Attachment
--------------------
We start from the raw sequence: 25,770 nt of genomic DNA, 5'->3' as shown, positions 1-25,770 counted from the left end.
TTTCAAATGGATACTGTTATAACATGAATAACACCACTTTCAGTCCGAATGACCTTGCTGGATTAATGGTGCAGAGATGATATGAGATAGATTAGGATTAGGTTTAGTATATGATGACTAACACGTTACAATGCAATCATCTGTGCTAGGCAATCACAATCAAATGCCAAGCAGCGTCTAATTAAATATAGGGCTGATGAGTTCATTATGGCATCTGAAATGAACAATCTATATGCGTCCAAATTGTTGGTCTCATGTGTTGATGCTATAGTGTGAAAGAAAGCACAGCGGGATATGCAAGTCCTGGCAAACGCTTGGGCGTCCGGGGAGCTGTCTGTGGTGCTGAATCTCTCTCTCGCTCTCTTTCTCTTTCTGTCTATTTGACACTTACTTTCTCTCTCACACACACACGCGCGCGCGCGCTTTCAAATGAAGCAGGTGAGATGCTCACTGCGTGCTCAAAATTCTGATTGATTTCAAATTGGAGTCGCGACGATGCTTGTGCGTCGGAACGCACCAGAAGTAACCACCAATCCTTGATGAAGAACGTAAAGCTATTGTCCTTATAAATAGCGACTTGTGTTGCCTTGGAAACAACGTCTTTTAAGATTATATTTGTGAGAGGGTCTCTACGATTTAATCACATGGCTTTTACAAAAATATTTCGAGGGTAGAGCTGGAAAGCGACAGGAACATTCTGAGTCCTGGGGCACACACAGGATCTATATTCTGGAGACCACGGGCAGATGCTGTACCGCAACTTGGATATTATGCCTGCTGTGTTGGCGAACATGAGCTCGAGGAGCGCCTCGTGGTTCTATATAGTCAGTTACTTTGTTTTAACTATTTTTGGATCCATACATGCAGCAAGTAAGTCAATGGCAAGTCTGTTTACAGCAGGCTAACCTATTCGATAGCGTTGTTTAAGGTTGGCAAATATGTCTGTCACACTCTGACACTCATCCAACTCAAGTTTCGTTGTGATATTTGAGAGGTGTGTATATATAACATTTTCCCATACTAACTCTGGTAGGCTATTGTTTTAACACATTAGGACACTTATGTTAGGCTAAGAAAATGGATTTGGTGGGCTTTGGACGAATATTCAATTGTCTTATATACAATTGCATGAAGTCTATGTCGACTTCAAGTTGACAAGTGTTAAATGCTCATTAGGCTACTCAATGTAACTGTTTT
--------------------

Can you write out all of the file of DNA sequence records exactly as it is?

We start from the raw sequence: 25,770 nt of genomic DNA, 5'->3' as shown, positions 1-25,770 counted from the left end.
TTTCAAATGGATACTGTTATAACATGAATAACACCACTTTCAGTCCGAATGACCTTGCTGGATTAATGGTGCAGAGATGATATGAGATAGATTAGGATTAGGTTTAGTATATGATGACTAACACGTTACAATGCAATCATCTGTGCTAGGCAATCACAATCAAATGCCAAGCAGCGTCTAATTAAATATAGGGCTGATGAGTTCATTATGGCATCTGAAATGAACAATCTATATGCGTCCAAATTGTTGGTCTCATGTGTTGATGCTATAGTGTGAAAGAAAGCACAGCGGGATATGCAAGTCCTGGCAAACGCTTGGGCGTCCGGGGAGCTGTCTGTGGTGCTGAATCTCTCTCTCGCTCTCTTTCTCTTTCTGTCTATTTGACACTTACTTTCTCTCTCACACACACACGCGCGCGCGCGCTTTCAAATGAAGCAGGTGAGATGCTCACTGCGTGCTCAAAATTCTGATTGATTTCAAATTGGAGTCGCGACGATGCTTGTGCGTCGGAACGCACCAGAAGTAACCACCAATCCTTGATGAAGAACGTAAAGCTATTGTCCTTATAAATAGCGACTTGTGTTGCCTTGGAAACAACGTCTTTTAAGATTATATTTGTGAGAGGGTCTCTACGATTTAATCACATGGCTTTTACAAAAATATTTCGAGGGTAGAGCTGGAAAGCGACAGGAACATTCTGAGTCCTGGGGCACACACAGGATCTATATTCTGGAGACCACGGGCAGATGCTGTACCGCAACTTGGATATTATGCCTGCTGTGTTGGCGAACATGAGCTCGAGGAGCGCCTCGTGGTTCTATATAGTCAGTTACTTTGTTTTAACTATTTTTGGATCCATACATGCAGCAAGTAAGTCAATGGCAAGTCTGTTTACAGCAGGCTAACCTATTCGATAGCGTTGTTTAAGGTTGGCAAATATGTCTGTCACACTCTGACACTCATCCAACTCAAGTTTCGTTGTGATATTTGAGAGGTGTGTATATATAACATTTTCCCATACTAACTCTGGTAGGCTATTGTTTTAACACATTAGGACACTTATGTTAGGCTAAGAAAATGGATTTGGTGGGCTTTGGACGAATATTCAATTGTCTTATATACAATTGCATGAAGTCTATGTCGACTTCAAGTTGACAAGTGTTAAATGCTCATTAGGCTACTCAATGTAACTGTTTT